UK inflation risks are nurtured further the entire time the BoE’s interest rate and other monetary policy tools remain at crisis period settings, hence why the bank has begun to prepare companies, households and financial markets for a normalisation that could come quicker than previously imagined.
“GBP/USD can increase this week. UK economic and inflation dynamics support the upward shift to UK interest rates. The decline in the UK unemployment rate is tracking better than the BoE’s projection,” says Kim Mundy, a senior currency strategist at Commonwealth Bank of Australia.
The BoE had steadily acknowledged already this year the growing risk of inflation exceeding its 2% target at the other end of the bank’s multi-year forecast horizon, although its state of alert has become more heightened in October amid seismic surges in natural gas prices.
Remarks from BoE policymakers have been uplifting of the Pound-Dollar rate and may yet support further gains over the coming days, although some analysts doubt these will be sustained for long and in part due to their outlook for the U.S. Dollar.
“We spot minor resistance at 1.3750, with gains through here targeting 1.3820/25. Trend signals are mixed and not supportive of a stronger move up in the GBP at this point, however,” says Juan Manuel Herrera, a strategist at Scotiabank, writing in a Friday research note.
Above: Pound-to-Dollar rate shown at daily intervals with major moving-averages and Fibonacci retracements of June’s decline indicating possible areas of resistance.
The Pound-Dollar rate fell sharply between June and October after the Federal Reserve (Fed) first suggested that it could soon look to wind down its $120BN per month quantitative easing programme, before later indicating that it could begin lifting its interest rate by the end of 2022.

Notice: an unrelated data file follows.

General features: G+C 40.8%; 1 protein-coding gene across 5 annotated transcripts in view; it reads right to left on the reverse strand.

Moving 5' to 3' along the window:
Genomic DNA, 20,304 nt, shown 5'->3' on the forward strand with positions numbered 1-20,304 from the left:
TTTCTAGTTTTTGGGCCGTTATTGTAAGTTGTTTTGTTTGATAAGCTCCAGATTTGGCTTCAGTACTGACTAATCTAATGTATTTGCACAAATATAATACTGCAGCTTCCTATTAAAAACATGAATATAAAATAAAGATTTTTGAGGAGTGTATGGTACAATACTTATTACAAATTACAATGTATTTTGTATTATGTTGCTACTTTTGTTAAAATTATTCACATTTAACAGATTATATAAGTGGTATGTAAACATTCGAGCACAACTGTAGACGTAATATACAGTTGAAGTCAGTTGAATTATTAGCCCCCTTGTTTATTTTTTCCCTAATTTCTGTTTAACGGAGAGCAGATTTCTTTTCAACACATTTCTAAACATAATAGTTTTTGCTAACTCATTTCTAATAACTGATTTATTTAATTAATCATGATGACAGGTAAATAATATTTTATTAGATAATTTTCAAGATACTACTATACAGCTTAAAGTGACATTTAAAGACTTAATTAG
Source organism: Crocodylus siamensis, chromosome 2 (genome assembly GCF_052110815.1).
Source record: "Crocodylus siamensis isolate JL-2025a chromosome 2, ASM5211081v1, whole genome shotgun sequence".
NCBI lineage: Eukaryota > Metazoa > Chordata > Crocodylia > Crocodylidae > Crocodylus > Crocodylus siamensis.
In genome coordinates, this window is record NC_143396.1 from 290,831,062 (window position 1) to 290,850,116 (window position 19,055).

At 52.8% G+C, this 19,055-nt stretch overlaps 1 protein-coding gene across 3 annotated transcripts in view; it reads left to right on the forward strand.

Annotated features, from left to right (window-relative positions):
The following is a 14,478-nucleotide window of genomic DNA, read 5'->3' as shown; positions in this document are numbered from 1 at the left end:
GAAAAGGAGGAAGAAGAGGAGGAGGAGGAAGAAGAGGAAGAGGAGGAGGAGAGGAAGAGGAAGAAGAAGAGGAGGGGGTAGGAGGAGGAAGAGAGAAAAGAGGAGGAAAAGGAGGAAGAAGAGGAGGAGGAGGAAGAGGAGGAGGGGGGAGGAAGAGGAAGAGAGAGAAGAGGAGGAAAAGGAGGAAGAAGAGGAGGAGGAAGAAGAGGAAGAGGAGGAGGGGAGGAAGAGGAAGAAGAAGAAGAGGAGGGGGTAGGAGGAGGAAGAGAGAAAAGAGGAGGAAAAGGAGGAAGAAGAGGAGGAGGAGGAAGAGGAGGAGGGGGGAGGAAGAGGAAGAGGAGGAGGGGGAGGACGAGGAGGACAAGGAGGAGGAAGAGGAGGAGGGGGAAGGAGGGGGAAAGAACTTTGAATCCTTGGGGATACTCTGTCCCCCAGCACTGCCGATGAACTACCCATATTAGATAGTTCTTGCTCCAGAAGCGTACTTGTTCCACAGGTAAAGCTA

“We are not convinced that recent GBP gains will be sustained against the USD. The Fed has signalled this week that it is on course to taper QE faster than expected. Most likely beginning from mid-November or mid-December and ending by around the middle of next year. It should keep upward pressure on US short rates and the USD going forward,” says Lee Hardman, a currency analyst at MUFG.
Minutes of September’s Fed meeting confirmed last week that the bank is likely to begin curtailing the QE programme in either November or December, while last month’s Federal Open Market Committee forecasts of higher interest rates from 2022 have continued to support the Dollar.
The danger is however, that the Fed eventually follows in the BoE’s footsteps by preparing markets for a sooner or faster process of interest rate normalisation than it has guided for so far, which is why many analysts see the Pound-Dollar rate as likely to struggle for traction in the coming months.
This week however, offers little by way of major U.S. economic data for the market to chew on and will at the same time see Sterling taking cues from Wednesday’s release of inflation figures for September, in addition to speeches from several BoE policymakers and a range of other figures on Friday.
“A further rise in CPI inflation in September (data due on Wednesday) will probably fuel expectations of a near-term rate hike, although the next big step up in inflation will be in October,” says Neil Shearing, group chief economist at Capital Economics.
“We suspect September’s retail sales (Friday) and October’s Flash PMIs (Friday) will highlight the recent weaknesses of activity,” Shearing adds.